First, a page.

Researchers studying the effects of a recent traffic ban in China have made a startling discovery: Curbing the use of motor vehicles caused a substantial and immediate drop in the production of a particular class of smog-causing chemicals--a far bigger reduction than anyone had expected. The finding could help authorities craft strategies for cleaning up one of the world's smoggiest cities during next year's Olympics, and it could guide efforts to reduce smog in other cities around the globe.
Last November, Beijing became a test case for the Chinese government's attempts at pollution control. Both Olympic and health officials are concerned about the effects of smog on world-class athletes during next year's summer games. A major component of smog is NOx, a mixture of nitrous oxide (NO) from vehicle exhaust and nitrogen oxide (NO2), which is formed when NO is released into the atmosphere. NOx can cause a wide array of environmental damage--including smog, acid rain, and even degradation of water quality--as well as endangering the health of human lung tissue. Because vehicle emissions contribute an estimated 70% of atmospheric NOx rising over Beijing, officials enacted restrictions that kept about 800,000 vehicles--nearly 30% of Beijing's total--off of the streets for 3 days last November. Officials immobilized government and private vehicles and lowered bus fares.
The ban had dramatic effects. Scientists using the data from Dutch-Finnish Ozone Monitoring Instrument aboard NASA's polar-orbiting Aura satellite, plus computer models, found that atmospheric concentrations of NOx immediately dropped by 40%, compared with levels a week before and 2 weeks afterward. The Chinese action "clearly demonstrated the effectiveness of traffic restrictions on reducing major air pollutants in urban areas," says atmospheric scientist and lead researcher Yuxuan Wang of Harvard University, whose team reports its findings in the 28 April issue of Geophysical Research Letters. "Controlling vehicular emissions would be an important step in achieving better air quality in the urban environment," she says.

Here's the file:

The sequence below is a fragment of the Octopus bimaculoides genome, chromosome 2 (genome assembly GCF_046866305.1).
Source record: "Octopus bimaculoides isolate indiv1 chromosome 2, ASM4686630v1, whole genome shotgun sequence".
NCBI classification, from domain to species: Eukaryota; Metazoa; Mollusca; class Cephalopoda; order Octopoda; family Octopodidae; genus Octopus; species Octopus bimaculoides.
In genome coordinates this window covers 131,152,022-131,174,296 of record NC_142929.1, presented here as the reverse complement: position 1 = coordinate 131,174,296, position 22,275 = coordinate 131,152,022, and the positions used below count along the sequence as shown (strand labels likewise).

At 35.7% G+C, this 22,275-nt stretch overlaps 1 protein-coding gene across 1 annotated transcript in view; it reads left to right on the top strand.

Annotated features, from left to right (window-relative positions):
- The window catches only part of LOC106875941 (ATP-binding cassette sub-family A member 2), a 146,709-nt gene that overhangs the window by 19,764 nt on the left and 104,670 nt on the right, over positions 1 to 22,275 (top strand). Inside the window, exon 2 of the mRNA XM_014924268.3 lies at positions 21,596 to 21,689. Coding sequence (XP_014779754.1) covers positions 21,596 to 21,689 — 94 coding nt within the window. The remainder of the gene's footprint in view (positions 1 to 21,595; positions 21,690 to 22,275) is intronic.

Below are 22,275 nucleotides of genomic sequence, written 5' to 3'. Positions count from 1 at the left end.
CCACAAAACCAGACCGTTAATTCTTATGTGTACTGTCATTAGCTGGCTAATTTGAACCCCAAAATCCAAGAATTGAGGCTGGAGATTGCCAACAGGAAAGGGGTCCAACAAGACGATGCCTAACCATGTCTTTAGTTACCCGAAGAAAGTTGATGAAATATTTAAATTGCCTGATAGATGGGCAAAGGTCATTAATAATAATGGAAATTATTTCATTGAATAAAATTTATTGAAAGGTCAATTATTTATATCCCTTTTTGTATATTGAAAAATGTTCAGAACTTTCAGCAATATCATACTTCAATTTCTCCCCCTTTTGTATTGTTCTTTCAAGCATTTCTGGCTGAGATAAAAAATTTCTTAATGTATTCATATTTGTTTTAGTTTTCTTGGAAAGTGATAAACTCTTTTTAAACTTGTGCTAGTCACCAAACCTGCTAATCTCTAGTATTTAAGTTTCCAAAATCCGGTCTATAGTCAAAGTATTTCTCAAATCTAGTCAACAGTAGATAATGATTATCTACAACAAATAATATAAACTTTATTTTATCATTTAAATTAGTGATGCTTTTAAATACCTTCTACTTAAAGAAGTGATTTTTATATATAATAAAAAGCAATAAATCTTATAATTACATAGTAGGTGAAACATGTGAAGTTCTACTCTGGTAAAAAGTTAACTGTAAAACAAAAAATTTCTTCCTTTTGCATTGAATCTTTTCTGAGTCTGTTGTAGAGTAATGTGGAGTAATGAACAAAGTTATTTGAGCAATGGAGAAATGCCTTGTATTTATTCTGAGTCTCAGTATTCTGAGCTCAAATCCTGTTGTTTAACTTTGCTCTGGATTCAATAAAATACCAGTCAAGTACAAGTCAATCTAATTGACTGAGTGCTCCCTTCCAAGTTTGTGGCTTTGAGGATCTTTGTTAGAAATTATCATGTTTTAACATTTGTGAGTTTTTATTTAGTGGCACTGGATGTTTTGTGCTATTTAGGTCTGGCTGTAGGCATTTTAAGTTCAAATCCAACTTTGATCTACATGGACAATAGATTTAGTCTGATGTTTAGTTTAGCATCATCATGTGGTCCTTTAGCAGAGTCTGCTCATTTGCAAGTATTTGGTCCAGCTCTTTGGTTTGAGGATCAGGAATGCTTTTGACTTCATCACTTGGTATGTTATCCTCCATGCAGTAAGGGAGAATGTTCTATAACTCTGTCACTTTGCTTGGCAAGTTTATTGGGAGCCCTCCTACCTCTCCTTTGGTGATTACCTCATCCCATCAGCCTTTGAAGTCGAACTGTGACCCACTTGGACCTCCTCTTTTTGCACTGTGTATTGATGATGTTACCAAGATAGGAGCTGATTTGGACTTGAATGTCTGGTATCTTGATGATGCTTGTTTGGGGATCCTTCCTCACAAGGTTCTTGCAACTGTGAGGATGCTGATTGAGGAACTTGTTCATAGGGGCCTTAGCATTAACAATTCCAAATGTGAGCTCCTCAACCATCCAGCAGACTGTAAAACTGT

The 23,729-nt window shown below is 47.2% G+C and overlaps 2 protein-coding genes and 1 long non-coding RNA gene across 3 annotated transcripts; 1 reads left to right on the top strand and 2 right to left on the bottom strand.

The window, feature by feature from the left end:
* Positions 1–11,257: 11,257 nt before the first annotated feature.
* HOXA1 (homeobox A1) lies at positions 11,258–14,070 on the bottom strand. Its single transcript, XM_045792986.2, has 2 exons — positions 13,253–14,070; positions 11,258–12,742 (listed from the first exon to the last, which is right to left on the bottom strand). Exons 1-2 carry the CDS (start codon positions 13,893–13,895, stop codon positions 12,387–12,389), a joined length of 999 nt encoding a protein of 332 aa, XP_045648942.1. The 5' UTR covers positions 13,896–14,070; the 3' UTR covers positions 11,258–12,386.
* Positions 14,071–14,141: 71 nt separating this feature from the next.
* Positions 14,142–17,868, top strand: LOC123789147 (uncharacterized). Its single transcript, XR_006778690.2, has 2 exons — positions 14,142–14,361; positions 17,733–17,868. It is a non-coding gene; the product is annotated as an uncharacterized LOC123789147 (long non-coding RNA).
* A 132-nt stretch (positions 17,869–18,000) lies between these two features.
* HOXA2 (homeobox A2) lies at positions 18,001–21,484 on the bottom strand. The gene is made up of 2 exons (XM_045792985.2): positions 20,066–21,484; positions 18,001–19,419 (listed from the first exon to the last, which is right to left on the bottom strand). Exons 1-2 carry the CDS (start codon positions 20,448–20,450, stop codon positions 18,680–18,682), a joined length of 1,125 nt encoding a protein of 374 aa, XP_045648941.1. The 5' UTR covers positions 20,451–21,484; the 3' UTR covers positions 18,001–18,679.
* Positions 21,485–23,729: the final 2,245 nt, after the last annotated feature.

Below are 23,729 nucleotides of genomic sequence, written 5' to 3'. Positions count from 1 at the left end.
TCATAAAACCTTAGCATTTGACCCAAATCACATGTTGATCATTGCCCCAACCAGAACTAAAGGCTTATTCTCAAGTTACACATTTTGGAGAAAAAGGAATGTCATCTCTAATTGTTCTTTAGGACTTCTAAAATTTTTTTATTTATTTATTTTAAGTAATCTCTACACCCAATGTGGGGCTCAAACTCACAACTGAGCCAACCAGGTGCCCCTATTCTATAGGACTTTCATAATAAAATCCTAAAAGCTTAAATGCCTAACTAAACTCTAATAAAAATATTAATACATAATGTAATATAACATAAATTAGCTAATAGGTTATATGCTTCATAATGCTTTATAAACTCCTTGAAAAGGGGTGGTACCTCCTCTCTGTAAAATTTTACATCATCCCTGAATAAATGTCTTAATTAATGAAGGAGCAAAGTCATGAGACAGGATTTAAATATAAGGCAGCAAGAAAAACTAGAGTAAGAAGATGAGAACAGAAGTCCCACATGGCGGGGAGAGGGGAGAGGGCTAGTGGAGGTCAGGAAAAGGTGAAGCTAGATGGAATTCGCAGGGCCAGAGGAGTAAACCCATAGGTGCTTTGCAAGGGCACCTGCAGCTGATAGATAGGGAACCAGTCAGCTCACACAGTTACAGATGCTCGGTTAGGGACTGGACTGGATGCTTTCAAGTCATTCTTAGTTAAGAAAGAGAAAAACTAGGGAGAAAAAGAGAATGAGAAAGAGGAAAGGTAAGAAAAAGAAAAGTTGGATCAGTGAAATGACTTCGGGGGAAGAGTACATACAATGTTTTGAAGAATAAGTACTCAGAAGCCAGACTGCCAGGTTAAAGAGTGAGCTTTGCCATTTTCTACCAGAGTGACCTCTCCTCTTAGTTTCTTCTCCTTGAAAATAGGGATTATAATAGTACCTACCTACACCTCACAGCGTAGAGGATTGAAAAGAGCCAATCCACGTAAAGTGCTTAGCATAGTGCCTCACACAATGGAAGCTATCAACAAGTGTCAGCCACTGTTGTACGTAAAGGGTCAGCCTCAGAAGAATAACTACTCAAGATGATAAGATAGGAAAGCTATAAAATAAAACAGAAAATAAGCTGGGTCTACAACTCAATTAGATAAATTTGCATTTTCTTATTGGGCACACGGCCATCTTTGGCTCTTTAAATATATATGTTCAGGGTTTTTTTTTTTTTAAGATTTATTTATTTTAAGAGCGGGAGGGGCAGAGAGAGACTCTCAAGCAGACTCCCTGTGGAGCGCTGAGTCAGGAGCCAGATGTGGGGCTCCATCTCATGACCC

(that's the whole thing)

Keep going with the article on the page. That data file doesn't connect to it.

The findings make sense, says atmospheric chemist Christopher Cantrell of the National Center for Atmospheric Research in Boulder, Colorado. "In urban areas, motor vehicles are the main source of NO2," he notes. "If you cut back on emissions, you would expect a similar result." The more impressive aspect of the data, says Cantrell, is the high resolution of the Ozone Monitoring Instrument, which allows measurements from space of areas as small as cities.